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Introduction

Most of these proverbs were collected by S.Coffin and he kindly gave me permission to publish the list. Some of these proverbs were merged into the Internet Go Dictionary.

The aphorisms by Pierre Audouard appeared between 1994 and 1995 in the French Go Review under the title "Some words about Go", and signed by Jean de Laveline (pseudonym of Pierre Audouard) and were translated by Tom Keel.

By default the proverbs are shown in a predefined order Alternatively, you can have them shuffled (the order is randomized) or ordered by author.

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Overview
  • Six eyes in a rectangle are alive  --  anonymous
  • To invade, need 20 points in open area; otherwise, keshi is best.
    Yang Yilun, 7p
  • One is never aware enough of the violence in go.
    Audouard, Pierre
  • The comb formation is alive  --  anonymous
  • On the third line, four die, six live  --  anonymous
  • With less than 15 stones in danger, tenuki  --  anonymous
  • A meijin needs no joseki  --  anonymous
  • If a formation is symmetrical, play at the center  --  anonymous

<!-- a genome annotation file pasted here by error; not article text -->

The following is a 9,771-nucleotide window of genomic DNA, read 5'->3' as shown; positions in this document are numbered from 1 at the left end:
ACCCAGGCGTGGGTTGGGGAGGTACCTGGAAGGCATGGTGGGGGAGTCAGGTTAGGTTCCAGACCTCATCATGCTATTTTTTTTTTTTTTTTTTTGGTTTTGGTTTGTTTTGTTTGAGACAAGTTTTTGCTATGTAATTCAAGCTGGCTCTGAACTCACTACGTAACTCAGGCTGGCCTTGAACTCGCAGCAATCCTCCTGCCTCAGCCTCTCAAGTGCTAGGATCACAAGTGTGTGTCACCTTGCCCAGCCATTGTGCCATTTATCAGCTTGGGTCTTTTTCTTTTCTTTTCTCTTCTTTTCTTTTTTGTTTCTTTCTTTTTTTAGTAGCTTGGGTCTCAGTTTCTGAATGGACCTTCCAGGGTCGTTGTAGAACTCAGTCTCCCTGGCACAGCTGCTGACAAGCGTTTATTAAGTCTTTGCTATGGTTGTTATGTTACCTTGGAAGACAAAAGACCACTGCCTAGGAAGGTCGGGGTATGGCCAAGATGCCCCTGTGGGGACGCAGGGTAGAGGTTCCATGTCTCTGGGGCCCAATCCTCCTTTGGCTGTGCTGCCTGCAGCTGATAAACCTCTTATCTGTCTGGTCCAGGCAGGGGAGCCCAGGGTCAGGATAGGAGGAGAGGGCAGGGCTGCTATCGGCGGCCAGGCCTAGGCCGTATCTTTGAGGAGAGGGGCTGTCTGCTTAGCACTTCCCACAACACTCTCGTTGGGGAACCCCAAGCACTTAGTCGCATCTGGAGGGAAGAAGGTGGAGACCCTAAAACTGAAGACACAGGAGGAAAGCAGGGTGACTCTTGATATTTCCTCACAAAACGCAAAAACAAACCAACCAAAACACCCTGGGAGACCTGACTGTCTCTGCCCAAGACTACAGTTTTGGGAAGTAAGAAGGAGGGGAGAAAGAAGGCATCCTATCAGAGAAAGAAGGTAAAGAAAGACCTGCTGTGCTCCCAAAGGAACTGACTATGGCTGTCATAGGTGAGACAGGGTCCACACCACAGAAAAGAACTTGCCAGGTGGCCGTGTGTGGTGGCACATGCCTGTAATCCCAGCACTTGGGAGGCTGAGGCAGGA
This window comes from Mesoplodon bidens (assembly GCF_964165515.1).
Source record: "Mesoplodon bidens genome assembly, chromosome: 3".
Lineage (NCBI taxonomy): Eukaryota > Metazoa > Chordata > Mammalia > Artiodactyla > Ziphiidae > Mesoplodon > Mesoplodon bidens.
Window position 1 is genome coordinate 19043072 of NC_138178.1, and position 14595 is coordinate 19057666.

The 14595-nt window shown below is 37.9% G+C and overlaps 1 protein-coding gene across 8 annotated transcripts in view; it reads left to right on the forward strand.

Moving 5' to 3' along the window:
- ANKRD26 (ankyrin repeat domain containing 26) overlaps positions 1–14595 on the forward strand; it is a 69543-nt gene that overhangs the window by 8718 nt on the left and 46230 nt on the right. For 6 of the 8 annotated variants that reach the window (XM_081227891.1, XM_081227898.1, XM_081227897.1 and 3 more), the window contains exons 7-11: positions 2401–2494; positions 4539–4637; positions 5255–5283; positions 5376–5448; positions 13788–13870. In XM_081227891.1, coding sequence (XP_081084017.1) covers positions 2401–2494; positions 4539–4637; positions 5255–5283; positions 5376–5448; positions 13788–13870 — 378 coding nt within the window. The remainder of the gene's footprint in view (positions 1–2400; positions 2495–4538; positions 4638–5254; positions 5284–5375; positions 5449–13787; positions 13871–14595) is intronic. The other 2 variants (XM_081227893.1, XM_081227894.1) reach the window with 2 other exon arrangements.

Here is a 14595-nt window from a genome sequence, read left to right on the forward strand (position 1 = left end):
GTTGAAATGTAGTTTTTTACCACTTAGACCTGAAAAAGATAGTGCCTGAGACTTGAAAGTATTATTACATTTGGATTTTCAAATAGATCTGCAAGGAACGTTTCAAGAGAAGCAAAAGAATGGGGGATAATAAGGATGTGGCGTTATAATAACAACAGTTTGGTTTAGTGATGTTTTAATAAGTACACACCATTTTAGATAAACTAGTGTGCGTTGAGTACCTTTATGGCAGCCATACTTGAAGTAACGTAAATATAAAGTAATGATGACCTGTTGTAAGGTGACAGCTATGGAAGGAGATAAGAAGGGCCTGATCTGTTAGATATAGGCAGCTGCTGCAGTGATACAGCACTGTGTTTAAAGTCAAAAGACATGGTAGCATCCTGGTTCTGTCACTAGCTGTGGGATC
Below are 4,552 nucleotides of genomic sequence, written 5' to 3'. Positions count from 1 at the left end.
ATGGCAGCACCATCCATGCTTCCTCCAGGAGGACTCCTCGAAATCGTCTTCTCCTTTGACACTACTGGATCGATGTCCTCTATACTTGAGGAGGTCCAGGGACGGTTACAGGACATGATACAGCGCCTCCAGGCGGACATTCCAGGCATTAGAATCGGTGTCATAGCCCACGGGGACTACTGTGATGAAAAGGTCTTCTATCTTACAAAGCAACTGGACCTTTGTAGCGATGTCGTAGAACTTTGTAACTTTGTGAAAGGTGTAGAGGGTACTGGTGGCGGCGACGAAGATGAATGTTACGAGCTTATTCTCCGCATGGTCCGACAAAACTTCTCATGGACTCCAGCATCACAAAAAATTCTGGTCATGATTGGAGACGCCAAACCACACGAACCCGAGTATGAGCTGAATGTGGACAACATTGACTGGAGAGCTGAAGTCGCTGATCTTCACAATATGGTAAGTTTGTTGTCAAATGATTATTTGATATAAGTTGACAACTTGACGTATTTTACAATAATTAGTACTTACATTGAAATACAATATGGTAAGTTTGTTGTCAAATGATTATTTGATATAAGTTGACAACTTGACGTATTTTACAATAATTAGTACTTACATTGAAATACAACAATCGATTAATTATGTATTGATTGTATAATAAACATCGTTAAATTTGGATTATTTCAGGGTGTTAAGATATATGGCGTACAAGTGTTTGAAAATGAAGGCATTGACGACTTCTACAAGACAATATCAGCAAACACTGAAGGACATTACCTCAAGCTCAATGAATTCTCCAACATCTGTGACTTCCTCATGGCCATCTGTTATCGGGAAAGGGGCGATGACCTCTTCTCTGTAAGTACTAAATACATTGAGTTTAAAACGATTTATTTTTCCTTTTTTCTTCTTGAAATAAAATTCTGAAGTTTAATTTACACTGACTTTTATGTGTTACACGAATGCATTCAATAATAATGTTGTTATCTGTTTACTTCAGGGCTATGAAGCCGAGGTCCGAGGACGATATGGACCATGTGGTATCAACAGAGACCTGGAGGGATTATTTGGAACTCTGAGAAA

• Fill in a semiai from the outside  --  anonymous
  • Territory really exists only in the end.
    Audouard, Pierre
  • The weak player fears ko, the strong player seeks it.
    Taylor, Bill
  • There are times when even a fight over nothing means something  --  anonymous
  • Learning josekis by heart is useless if you don't try departing from them.
    Audouard, Pierre
  • It is difficult to know exactly what you are doing.
    Audouard, Pierre
  • Add one stone, then sacrifice both  --  anonymous
  • Attack two weak groups simultaneously  --  anonymous
  • Sacrifice for shape  --  anonymous
  • Ikken tobi is never wrong  --  anonymous
  • In opponents' sphere of influence, avoid sharp conflict, don't move too deep
    Otake Hideo, 9p
  • Play slow, win slow; play fast, lose fast  --  anonymous
  • Go is a game of chance where the strong player is he who renders circumstances favorable with tricks.
    Audouard, Pierre
  • Sometimes an idiotic stone loafs about the goban.
    Audouard, Pierre
  • At the head of two stones in a row, play hane  --  anonymous
  • Keep inessential ataris till the end  --  anonymous
  • If there is a ko inside a semeai, capture it on the final play  --  anonymous
  • The saki bottle shape is negative  --  anonymous
  • Know the eye-stealing tesuji  --  anonymous
  • White is always trying to kill a bigger group than black is trying to save  --  anonymous
  • Make a fist before striking
    Kim, Jay H.
  • If White takes all four corners, Black should resign; if Black takes all four corners, Black should also resign.
    Kent, David
  • When your opponent is thick, you must also become thick.
    Otake Hideo, 9p
  • The possibility or impossibility of an event results logically from the rules.
    Audouard, Pierre
  • Don't defend - extend!
    Taylor, Bill
  • Strange things happen at the one-two points  --  anonymous
  • If you lose by one point, take a rest  --  anonymous
  • Be a little patient. Keshi works!  --  anonymous